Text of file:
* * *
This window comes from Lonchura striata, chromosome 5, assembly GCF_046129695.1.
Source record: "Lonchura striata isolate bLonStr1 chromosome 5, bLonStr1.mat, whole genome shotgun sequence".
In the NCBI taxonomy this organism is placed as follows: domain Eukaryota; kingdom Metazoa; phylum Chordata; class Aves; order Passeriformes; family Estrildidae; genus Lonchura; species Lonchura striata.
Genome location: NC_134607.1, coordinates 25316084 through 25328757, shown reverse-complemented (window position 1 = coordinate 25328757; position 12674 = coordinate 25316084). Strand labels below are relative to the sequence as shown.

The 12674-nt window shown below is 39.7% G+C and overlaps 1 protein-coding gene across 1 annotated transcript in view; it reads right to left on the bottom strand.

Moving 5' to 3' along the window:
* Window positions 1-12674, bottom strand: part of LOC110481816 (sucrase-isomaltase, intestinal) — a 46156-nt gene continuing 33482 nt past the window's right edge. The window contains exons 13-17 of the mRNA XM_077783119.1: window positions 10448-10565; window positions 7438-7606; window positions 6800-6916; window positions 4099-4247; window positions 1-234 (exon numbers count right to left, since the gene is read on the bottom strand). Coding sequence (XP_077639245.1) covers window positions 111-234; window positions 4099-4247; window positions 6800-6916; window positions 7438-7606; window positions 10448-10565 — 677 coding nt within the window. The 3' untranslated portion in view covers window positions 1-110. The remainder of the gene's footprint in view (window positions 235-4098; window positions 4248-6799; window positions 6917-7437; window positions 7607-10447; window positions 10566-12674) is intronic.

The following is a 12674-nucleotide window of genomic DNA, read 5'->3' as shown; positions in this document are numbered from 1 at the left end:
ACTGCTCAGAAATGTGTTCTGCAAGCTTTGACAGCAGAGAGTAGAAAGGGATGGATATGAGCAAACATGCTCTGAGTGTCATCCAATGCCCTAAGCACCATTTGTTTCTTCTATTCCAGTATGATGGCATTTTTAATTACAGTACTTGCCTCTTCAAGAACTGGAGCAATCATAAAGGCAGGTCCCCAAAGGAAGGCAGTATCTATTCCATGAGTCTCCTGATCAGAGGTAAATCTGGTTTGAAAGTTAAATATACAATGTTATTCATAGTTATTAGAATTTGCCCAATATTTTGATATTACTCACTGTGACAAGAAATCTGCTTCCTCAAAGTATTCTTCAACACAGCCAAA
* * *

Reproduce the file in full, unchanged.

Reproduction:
This window comes from Lonchura striata, chromosome 5, assembly GCF_046129695.1.
Source record: "Lonchura striata isolate bLonStr1 chromosome 5, bLonStr1.mat, whole genome shotgun sequence".
In the NCBI taxonomy this organism is placed as follows: domain Eukaryota; kingdom Metazoa; phylum Chordata; class Aves; order Passeriformes; family Estrildidae; genus Lonchura; species Lonchura striata.
Genome location: NC_134607.1, coordinates 25316084 through 25328757, shown reverse-complemented (window position 1 = coordinate 25328757; position 12674 = coordinate 25316084). Strand labels below are relative to the sequence as shown.

The 12674-nt window shown below is 39.7% G+C and overlaps 1 protein-coding gene across 1 annotated transcript in view; it reads right to left on the bottom strand.

Moving 5' to 3' along the window:
* Window positions 1-12674, bottom strand: part of LOC110481816 (sucrase-isomaltase, intestinal) — a 46156-nt gene continuing 33482 nt past the window's right edge. The window contains exons 13-17 of the mRNA XM_077783119.1: window positions 10448-10565; window positions 7438-7606; window positions 6800-6916; window positions 4099-4247; window positions 1-234 (exon numbers count right to left, since the gene is read on the bottom strand). Coding sequence (XP_077639245.1) covers window positions 111-234; window positions 4099-4247; window positions 6800-6916; window positions 7438-7606; window positions 10448-10565 — 677 coding nt within the window. The 3' untranslated portion in view covers window positions 1-110. The remainder of the gene's footprint in view (window positions 235-4098; window positions 4248-6799; window positions 6917-7437; window positions 7607-10447; window positions 10566-12674) is intronic.

The following is a 12674-nucleotide window of genomic DNA, read 5'->3' as shown; positions in this document are numbered from 1 at the left end:
ACTGCTCAGAAATGTGTTCTGCAAGCTTTGACAGCAGAGAGTAGAAAGGGATGGATATGAGCAAACATGCTCTGAGTGTCATCCAATGCCCTAAGCACCATTTGTTTCTTCTATTCCAGTATGATGGCATTTTTAATTACAGTACTTGCCTCTTCAAGAACTGGAGCAATCATAAAGGCAGGTCCCCAAAGGAAGGCAGTATCTATTCCATGAGTCTCCTGATCAGAGGTAAATCTGGTTTGAAAGTTAAATATACAATGTTATTCATAGTTATTAGAATTTGCCCAATATTTTGATATTACTCACTGTGACAAGAAATCTGCTTCCTCAAAGTATTCTTCAACACAGCCAAA